Microsoft has announced the availability of "Microsoft Band," a wearable device that goes on the wrist. It's designed to do health- and fitness-related tasks, like monitoring heart rate and how well a wearer sleeps, and its on-board GPS lets users map their run/bike routes. The company says Band plays nicely with iOS and Android devices in addition to Windows phones. It also has full support for viewing phone notifications and calendar alerts, and a built-in microphone enables queries through the Cortana personal assistant software. The display is rectangular, 11mm x 33mm (0.43" x 1.3"), and has a resolution of 320x106. They claim a battery life of 48 hours, with a charge time of 1.5 hours or less. The device costs $200.

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Another Resident Evil remaster is on its way
Posted by News Fetcher on October 31 '14 at 05:00 AM
By Hiroko Yamamura from Japanator:

There's no doubt that I love me some Resident Evil. When the game first debuted on the Playstation system ages ago, I was so in love with the game. It's cheesy acting, truly scary moments, and amazing graphics blew me away. It really was the game that kick started the survival horror genre.

Since then, the formula has gotten a bit stale, and these constant remakes are not really working for me. Sure, some games work when uprezzed to HD, but I feel like the Gamecube remake was really enough. However, there must be a lot of nostalgic folks out there, as Capcom is set to release another HD remake of the classic game.

There is supposed to be revamped controls and outfits as well. As you might have guessed, I'm probably going to skip this 2015 release, but who knows? I might suddenly get a hankering for some green herb.

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By samzenpus from Slashdot's use-your-words department:
ewhac writes: "I'm probably going to deeply deeply regret this, but every time a story appears here mentioning systemd, a 700-comment thread of back-and-forth bickering breaks out which is about as informative as an old Bud Light commercial, and I don't really learn anything new about the subject. My gut reaction to systemd is (currently) a negative one, and it's very easy to find screeds decrying systemd on the net. However, said screeds haven't been enough to prevent its adoption by several distros, which leads me to suspect that maybe there's something worthwhile there that I haven't discovered yet. So I thought it might be instructive to turn the question around and ask the membership about what makes systemd good. However, before you stab at the "Post" button, there are some rules...

Bias Disclosure: I currently dislike systemd because — without diving very deeply into the documentation, mind — it looks and feels like a poorly-described, gigantic mess I know nothing about that seeks to replace other poorly-described, smaller messes which I know a little bit about. So you will be arguing in that environment."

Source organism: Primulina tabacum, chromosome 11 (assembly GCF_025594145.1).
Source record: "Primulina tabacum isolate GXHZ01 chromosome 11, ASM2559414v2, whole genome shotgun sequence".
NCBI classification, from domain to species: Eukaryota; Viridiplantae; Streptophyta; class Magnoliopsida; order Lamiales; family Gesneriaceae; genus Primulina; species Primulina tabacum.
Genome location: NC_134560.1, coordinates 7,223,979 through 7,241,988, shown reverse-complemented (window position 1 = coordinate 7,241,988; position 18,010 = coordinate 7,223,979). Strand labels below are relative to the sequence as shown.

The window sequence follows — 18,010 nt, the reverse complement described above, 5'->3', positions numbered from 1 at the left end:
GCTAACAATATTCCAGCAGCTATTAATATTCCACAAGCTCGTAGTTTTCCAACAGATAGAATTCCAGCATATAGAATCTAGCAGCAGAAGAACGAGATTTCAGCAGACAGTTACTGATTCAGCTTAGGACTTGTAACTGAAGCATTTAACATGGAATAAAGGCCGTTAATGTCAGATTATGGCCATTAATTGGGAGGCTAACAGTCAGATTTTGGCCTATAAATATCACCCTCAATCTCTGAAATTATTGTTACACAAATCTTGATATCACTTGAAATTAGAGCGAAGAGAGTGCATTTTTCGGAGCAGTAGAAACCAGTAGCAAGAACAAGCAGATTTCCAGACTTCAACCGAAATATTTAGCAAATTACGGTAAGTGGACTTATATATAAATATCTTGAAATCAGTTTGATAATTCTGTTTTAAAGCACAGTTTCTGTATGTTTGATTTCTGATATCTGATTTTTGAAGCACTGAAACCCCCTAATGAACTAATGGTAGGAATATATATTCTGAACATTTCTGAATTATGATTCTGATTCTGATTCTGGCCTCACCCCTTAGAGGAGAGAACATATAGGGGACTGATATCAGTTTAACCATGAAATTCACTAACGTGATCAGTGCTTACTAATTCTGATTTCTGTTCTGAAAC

Nice Things About systemd Rules:


Post each new Nice Thing as a new post, not as a reply to another post. This will let visitors skim the base level of comments for things that interest them, rather than have to dive through a fractally expanding tree of comments looking for things to support/oppose. It will also make it easier to follow the next rule:

Avoid duplication; read the entire base-level of comments before adding a new Nice Thing. Someone may already have mentioned your Nice Thing. Add your support/opposition to that Nice Thing there, rather than as a new post.

Only one concrete Nice Thing about systemd per base-level post. Keep the post focused on a single Nice Thing systemd does. If you know of multiple distinct things, write multiple distinct posts.
< article continued at Slashdot >

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Statisticians Study Who Was Helped Most By Obamacare
Posted by News Fetcher on October 31 '14 at 01:45 AM
By samzenpus from Slashdot's looking-at-the-numbers department: writes We know that about 10 million more people have insurance coverage this year as a result of the Affordable Care Act but until now it has been difficult to say much about who was getting that Obamacare coverage — where they live, their age, their income and other such details. Now Kevin Quealy and Margot Sanger-Katz report in the NYT that a new data set is providing a clearer picture of which people gained health insurance under the Affordable Care Act. The data is the output of a statistical model based on a large survey of adults and shows that the law has done something rather unusual in the American economy this century: It has pushed back against inequality, essentially redistributing income — in the form of health insurance or insurance subsidies — to many of the groups that have fared poorly over the last few decades. The biggest winners from the law include people between the ages of 18 and 34; blacks; Hispanics; and people who live in rural areas. The areas with the largest increases in the health insurance rate, for example, include rural Arkansas and Nevada; southern Texas; large swaths of New Mexico, Kentucky and West Virginia; and much of inland California and Oregon.

< article continued at Slashdot >